I just returned from a week’s trip to Coronado Island at San Diego. The occasion was an all-too-brief writers retreat with three very good friends: Lynn Kerstan, Alicia Rasley and Carol Prescott. The stated reason was brainstorming our current and future books, but somewhere along the line we found time to watch the Oscars (none of us had seen any of them), eat, drink, watch Navy Seals train up and down the beach and take a day trip up to Julian, a historic gold-mining town located one hour east of San Diego.
I love old western towns. If one is within hours of wherever I might be, I head that way: Georgetown, Colorado; Virginia City, Nevada; Bisbee, Arizona.
They all have their own personality and I always love every moment exploring their streets.
I was quite fascinated with seeing the toilet Mark Twain used when he was editor of the paper in Virginia City. I visited the cell once occupied by Butch Cassidy in Wyoming, and slept in the hotel room frequently occupied by John Wayne in Bisbee. I always buy whatever books and phamphlets I can find. Someday, I know, I’ll use that place in a book.
Sure enough, I found a great book, “Julian City And Cuyamaca Country,” a treasure about the town’s past.
So on the trip home, I eagerly turned to my newest edition to my already overloaded western library. One chapter particularly fascinated me. I’m a great devotee of old westerns, including the old black and white “B” movies. One frequent plot was the land grab by claim jumpers. So I was enthralled with a chapter that involved claim jumping.
“There probably has never been a more troubling chapter in the history of any young town than that which befell Julian City in its infancy,” reported Author Charles LeManager.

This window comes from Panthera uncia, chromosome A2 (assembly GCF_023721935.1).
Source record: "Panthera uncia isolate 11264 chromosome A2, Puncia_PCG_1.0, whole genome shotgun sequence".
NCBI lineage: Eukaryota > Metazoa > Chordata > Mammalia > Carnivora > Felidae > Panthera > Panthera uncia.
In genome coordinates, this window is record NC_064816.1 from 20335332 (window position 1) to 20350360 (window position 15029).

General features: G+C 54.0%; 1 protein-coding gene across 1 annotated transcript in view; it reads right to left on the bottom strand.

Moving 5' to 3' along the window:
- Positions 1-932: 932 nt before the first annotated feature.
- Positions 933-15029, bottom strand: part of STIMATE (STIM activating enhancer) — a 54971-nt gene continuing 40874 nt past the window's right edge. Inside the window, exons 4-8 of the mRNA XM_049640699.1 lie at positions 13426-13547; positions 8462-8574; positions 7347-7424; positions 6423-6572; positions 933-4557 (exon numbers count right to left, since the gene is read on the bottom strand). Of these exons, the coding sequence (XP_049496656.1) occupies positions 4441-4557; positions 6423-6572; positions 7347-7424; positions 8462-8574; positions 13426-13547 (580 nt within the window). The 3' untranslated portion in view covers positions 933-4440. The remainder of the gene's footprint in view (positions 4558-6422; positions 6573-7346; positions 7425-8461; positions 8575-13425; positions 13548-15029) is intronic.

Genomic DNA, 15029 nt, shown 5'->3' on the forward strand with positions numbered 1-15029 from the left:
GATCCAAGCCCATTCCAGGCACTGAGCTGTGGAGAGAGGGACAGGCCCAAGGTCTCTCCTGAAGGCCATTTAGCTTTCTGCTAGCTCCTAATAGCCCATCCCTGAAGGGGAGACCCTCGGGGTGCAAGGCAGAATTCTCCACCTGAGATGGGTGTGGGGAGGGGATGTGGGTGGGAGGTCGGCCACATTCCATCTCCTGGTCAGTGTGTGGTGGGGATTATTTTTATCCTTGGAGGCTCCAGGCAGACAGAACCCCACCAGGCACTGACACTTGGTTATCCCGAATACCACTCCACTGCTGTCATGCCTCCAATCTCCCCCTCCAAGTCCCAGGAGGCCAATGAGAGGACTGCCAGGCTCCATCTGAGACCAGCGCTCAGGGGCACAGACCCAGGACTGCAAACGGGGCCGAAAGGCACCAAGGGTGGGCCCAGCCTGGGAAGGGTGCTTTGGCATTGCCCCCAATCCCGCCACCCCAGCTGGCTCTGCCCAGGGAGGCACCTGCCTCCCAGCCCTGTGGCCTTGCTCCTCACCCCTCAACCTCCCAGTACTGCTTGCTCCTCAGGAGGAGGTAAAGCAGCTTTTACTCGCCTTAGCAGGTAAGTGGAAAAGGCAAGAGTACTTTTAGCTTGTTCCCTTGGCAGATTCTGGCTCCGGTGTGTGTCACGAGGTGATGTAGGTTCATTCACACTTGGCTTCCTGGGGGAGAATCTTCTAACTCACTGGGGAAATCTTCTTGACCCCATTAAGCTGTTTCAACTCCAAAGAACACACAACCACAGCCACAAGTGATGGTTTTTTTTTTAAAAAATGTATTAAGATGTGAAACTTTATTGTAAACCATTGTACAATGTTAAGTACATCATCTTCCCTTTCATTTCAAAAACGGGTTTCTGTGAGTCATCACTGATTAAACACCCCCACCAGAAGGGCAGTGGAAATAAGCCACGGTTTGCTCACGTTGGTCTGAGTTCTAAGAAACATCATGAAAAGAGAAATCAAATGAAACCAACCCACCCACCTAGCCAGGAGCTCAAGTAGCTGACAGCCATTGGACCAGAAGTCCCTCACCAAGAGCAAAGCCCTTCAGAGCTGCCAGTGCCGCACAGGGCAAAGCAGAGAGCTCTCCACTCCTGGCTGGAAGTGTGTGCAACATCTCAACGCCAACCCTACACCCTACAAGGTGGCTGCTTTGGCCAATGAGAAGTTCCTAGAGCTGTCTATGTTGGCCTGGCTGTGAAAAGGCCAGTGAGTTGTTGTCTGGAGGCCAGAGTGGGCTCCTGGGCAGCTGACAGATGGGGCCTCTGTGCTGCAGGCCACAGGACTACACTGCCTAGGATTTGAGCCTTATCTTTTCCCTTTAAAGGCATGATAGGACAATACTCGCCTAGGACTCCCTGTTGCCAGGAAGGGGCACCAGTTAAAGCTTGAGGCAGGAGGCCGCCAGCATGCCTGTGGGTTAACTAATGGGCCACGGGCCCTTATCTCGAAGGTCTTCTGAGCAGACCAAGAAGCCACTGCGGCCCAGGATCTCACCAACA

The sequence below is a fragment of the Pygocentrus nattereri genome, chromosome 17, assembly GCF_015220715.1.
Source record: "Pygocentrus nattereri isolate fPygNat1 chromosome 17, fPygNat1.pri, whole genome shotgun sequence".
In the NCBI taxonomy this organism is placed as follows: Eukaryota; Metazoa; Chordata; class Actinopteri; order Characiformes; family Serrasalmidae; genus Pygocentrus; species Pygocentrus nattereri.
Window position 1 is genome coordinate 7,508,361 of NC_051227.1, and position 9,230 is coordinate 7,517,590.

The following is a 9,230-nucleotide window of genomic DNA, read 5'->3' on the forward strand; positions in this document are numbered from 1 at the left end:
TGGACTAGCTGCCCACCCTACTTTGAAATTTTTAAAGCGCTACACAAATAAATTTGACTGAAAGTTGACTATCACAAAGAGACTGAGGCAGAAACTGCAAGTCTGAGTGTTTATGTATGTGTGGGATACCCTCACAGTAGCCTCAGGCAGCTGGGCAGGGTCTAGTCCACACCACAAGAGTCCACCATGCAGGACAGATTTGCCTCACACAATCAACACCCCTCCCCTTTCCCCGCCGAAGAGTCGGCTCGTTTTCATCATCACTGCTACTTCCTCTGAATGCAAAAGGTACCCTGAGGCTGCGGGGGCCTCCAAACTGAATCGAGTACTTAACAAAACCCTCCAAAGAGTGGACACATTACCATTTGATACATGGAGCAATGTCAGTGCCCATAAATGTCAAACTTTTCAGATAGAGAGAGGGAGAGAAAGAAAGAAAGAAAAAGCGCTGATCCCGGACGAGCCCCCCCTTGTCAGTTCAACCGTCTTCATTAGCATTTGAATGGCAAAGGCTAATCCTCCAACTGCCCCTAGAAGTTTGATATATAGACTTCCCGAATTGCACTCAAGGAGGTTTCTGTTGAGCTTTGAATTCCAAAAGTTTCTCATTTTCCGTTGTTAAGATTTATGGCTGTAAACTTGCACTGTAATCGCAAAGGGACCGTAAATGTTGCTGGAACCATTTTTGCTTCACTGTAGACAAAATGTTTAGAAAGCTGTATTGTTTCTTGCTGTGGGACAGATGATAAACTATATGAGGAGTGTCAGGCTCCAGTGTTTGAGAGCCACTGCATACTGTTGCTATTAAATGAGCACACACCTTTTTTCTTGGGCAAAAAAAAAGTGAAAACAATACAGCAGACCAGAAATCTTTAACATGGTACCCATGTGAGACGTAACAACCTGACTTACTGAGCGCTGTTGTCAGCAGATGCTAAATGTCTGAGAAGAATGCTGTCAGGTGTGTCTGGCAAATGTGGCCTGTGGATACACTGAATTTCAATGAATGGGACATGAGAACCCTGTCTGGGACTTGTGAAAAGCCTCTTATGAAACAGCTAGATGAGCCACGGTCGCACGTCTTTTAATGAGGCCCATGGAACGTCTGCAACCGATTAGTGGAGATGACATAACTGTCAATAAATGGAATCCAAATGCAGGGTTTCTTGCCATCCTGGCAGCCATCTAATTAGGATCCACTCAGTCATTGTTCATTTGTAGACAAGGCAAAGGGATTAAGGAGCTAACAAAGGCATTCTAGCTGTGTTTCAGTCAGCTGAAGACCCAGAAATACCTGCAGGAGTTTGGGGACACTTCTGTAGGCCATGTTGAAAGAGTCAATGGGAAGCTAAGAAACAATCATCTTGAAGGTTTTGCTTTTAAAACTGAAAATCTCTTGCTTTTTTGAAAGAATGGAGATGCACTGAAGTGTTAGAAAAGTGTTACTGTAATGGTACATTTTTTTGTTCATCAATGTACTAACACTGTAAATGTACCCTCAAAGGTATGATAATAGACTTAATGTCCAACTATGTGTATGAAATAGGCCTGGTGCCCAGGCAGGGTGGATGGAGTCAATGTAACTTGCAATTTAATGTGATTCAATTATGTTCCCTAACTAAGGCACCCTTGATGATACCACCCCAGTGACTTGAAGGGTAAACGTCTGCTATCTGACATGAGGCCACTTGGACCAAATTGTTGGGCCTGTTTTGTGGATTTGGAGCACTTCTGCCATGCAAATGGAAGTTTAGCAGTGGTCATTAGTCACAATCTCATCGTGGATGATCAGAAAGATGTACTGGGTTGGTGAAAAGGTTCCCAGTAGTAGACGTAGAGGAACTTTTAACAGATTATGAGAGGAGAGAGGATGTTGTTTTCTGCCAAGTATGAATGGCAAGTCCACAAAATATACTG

“The boom was no sooner in full swing in the spring of 1870 when a dark cloud descended over that rag-town. It took form as a “grab for the mines and the land upon which the settlers had built their hopes and dreams.” Four men, who had already purchased a grant in the area, learned of the discovery of lucrative gold fields in the area and decided to claim that land as their own. Years of skullduggery, including bribery and forgery, followed.
Several had already gained reputations at scoundrels. “This was not the first time they had been involved in attempted landjumping,” according to the local history, and they were pretty blatant about it. They forged the signature of the governor along with the state seal. They bribed a surveyor to change the grant boundaries to increase their land from 12,000 to 30,000 acres to include the lands of some 100 settlers and several gold mines.
There was talk of “Judge Lynch” to assist, but instead the settlers and miners took their case to court. It took three and a half years with many ups and downs, but they won.
Soon after the victory, the gold started to pan out, Except for a few mines, the business of taking gold from the mountains around Julian was not especially lucrative. When compared with the Mother Lode country of northern California, Julian’s total production of about five million dollars was a drop in the bucket and settlers looked elsewhere for sustenance. They found the land was particularly fine for growing apples, and Julian went from a gold past to an apple-filled future. The town’s apple pie is now its main claim to fame.
Now how can you make up good stuff like that? Whenever anyone asks where I get my ideas, I point to a history shelf. History has always been more fascinating than fiction.
I might add that there’s a store named Pistols & Petticoats in Julian so maybe I’m prejudiced. Of course, I paid a visit and bought souvenirs.
So now Julian City has become one of my favorite old western towns and some day, some time, it will be the locale of a book. It gives me an excuse to return and relish even more local history.
Do you have a favorite old west town? Has one ever inspired a book?
And a shameless promotion note: My newest book, “Catch A Shadow,” will be on the stands this week. It’s romantic suspense and, although not a western, part of the book takes place in Texas. Romantic Times said it was “not to be missed.”